For the first time in 15 years, choreographer Russell Maliphant is back onstage duetting with his collaborator and partner Dana Fouras. The result is triumphant.
Despite the no-frills title, Duet is a work of delicacy and restrained romanticism that emerges from shadowy beginnings.
As with all Maliphant creations, Michael Hulls’ lighting is integral: he silhouettes the pair against a murky backcloth and bathes them in a burnished Mediterranean glow. Choreographic expectations are invoked and subverted: to a twangy mandolin melody overlaid with an electronic thrum, Fouras and Maliphant start with movements typical of the latter’s physical language: leans, supported back bends and illuminated arms that arc, reach and drop through echoed phrases.
But a courtly and companionate quality arises, enhanced by their lightly balletic carriage. They sway together with turned-out feet that sweep and extend to the swell of a Donizetti aria laced through with gramophone crackle. A sequence of lifts effortlessly catches the music at its climax, but the pair conclude with simple, unshowy strolling. It is gorgeously evocative, gentle yet schmaltz-free.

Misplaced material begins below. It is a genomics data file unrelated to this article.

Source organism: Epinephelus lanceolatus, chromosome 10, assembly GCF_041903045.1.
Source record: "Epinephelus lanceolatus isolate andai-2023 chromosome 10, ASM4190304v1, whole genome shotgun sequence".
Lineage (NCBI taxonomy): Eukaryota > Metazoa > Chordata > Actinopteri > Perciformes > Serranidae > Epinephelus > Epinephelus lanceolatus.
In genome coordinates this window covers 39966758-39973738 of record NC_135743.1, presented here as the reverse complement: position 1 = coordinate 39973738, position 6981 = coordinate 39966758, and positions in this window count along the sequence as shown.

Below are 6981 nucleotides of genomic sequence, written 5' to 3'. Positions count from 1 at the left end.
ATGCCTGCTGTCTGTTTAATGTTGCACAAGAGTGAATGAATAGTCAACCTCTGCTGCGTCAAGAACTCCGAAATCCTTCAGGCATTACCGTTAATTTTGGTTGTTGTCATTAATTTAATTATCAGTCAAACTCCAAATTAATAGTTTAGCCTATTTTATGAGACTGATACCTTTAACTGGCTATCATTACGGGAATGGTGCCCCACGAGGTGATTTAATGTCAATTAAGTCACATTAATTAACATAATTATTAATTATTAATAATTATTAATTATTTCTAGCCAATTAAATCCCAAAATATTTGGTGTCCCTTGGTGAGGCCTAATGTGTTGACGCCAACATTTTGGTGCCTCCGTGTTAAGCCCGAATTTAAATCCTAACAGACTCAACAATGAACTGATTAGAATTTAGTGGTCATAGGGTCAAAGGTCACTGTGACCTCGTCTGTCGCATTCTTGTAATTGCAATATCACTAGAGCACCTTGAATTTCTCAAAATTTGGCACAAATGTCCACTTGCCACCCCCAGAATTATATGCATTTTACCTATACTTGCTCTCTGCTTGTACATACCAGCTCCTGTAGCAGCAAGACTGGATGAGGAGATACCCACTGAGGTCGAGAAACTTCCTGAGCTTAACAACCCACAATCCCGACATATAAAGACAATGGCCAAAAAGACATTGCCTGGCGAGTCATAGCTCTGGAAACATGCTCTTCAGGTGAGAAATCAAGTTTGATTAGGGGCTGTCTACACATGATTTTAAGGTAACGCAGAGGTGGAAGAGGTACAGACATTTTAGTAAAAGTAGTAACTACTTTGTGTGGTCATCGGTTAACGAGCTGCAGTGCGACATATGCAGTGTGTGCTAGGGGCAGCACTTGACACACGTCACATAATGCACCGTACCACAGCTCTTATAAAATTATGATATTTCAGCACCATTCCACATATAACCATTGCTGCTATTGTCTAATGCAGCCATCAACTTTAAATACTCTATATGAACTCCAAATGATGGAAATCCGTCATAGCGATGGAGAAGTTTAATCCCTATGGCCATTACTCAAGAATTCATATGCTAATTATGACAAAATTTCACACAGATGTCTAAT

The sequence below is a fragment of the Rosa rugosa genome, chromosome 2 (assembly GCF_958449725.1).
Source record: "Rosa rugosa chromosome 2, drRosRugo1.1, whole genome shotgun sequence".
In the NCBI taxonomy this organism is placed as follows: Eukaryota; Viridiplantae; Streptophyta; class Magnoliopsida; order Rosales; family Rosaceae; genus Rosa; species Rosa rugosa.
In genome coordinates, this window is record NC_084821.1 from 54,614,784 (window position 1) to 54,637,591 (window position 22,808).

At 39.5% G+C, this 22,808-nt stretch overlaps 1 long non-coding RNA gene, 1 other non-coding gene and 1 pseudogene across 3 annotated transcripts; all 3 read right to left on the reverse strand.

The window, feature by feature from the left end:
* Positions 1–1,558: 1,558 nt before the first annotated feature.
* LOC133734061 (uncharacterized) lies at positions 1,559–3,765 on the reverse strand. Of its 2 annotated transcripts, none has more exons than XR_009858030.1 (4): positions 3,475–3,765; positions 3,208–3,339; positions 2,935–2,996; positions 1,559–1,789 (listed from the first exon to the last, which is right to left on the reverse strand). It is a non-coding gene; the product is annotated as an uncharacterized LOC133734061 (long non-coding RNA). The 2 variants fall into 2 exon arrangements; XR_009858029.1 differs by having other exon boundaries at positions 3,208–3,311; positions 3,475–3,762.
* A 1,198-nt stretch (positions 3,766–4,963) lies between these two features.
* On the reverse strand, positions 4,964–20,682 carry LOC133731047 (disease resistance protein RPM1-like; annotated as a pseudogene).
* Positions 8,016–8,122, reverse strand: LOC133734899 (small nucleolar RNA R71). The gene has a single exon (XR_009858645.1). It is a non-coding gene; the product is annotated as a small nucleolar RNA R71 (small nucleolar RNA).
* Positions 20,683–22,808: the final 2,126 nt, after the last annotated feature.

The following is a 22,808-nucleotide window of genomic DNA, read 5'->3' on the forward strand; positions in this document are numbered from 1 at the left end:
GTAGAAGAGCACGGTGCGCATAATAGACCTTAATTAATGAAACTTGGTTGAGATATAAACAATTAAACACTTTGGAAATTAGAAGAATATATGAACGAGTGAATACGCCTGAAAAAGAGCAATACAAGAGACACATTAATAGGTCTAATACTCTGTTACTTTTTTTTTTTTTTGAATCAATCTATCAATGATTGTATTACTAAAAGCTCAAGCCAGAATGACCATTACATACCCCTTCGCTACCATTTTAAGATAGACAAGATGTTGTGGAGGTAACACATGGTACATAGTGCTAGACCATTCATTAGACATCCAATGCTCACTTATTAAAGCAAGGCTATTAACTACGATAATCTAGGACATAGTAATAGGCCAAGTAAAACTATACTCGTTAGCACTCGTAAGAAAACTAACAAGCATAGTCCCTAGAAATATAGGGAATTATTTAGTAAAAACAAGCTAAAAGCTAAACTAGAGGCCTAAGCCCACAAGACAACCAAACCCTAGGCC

The other three duets in the programme, though less tender, all impress. In the 1991 work Critical Mass, Maliphant and Dickson Mbi imbue tightly-spooled patterns of repetition and variation with a simultaneous sense of routine and spontaneity.
Like Mbi, Grace Jabbari dances with authority and elegance. In Still, the pair whirl and prowl along concentric paths, while in Two Times Two Fouras and Jabbari give us a coruscating crescendo of scything limbs and liquid physicality.